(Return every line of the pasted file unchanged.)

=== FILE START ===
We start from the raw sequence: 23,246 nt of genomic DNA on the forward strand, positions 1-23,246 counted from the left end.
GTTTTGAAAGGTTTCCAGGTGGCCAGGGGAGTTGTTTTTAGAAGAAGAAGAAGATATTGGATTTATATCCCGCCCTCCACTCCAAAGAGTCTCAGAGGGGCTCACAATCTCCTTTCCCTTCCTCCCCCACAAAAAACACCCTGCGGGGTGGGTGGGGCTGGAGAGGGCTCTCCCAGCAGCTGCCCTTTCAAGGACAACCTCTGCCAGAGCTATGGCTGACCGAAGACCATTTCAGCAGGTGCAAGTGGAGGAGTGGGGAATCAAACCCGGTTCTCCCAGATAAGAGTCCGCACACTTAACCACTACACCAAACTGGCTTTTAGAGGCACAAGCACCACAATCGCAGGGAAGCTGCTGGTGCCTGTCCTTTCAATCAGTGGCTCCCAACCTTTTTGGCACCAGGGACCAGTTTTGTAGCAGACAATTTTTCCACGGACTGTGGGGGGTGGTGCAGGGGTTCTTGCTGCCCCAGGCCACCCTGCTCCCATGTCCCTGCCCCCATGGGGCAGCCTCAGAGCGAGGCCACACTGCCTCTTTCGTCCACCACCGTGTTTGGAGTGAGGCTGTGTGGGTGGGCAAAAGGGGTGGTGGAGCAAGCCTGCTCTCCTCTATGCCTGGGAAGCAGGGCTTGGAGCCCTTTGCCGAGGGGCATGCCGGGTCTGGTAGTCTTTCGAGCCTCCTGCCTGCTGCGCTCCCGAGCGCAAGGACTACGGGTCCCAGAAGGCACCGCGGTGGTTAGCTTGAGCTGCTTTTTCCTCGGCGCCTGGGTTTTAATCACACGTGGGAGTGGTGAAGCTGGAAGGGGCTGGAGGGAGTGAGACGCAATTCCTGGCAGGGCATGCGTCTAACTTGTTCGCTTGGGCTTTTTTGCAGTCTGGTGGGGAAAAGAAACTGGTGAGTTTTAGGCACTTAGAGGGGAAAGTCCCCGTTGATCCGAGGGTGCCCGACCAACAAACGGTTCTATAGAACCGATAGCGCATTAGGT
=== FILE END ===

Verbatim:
We start from the raw sequence: 23,246 nt of genomic DNA on the forward strand, positions 1-23,246 counted from the left end.
GTTTTGAAAGGTTTCCAGGTGGCCAGGGGAGTTGTTTTTAGAAGAAGAAGAAGATATTGGATTTATATCCCGCCCTCCACTCCAAAGAGTCTCAGAGGGGCTCACAATCTCCTTTCCCTTCCTCCCCCACAAAAAACACCCTGCGGGGTGGGTGGGGCTGGAGAGGGCTCTCCCAGCAGCTGCCCTTTCAAGGACAACCTCTGCCAGAGCTATGGCTGACCGAAGACCATTTCAGCAGGTGCAAGTGGAGGAGTGGGGAATCAAACCCGGTTCTCCCAGATAAGAGTCCGCACACTTAACCACTACACCAAACTGGCTTTTAGAGGCACAAGCACCACAATCGCAGGGAAGCTGCTGGTGCCTGTCCTTTCAATCAGTGGCTCCCAACCTTTTTGGCACCAGGGACCAGTTTTGTAGCAGACAATTTTTCCACGGACTGTGGGGGGTGGTGCAGGGGTTCTTGCTGCCCCAGGCCACCCTGCTCCCATGTCCCTGCCCCCATGGGGCAGCCTCAGAGCGAGGCCACACTGCCTCTTTCGTCCACCACCGTGTTTGGAGTGAGGCTGTGTGGGTGGGCAAAAGGGGTGGTGGAGCAAGCCTGCTCTCCTCTATGCCTGGGAAGCAGGGCTTGGAGCCCTTTGCCGAGGGGCATGCCGGGTCTGGTAGTCTTTCGAGCCTCCTGCCTGCTGCGCTCCCGAGCGCAAGGACTACGGGTCCCAGAAGGCACCGCGGTGGTTAGCTTGAGCTGCTTTTTCCTCGGCGCCTGGGTTTTAATCACACGTGGGAGTGGTGAAGCTGGAAGGGGCTGGAGGGAGTGAGACGCAATTCCTGGCAGGGCATGCGTCTAACTTGTTCGCTTGGGCTTTTTTGCAGTCTGGTGGGGAAAAGAAACTGGTGAGTTTTAGGCACTTAGAGGGGAAAGTCCCCGTTGATCCGAGGGTGCCCGACCAACAAACGGTTCTATAGAACCGATAGCGCATTAGGT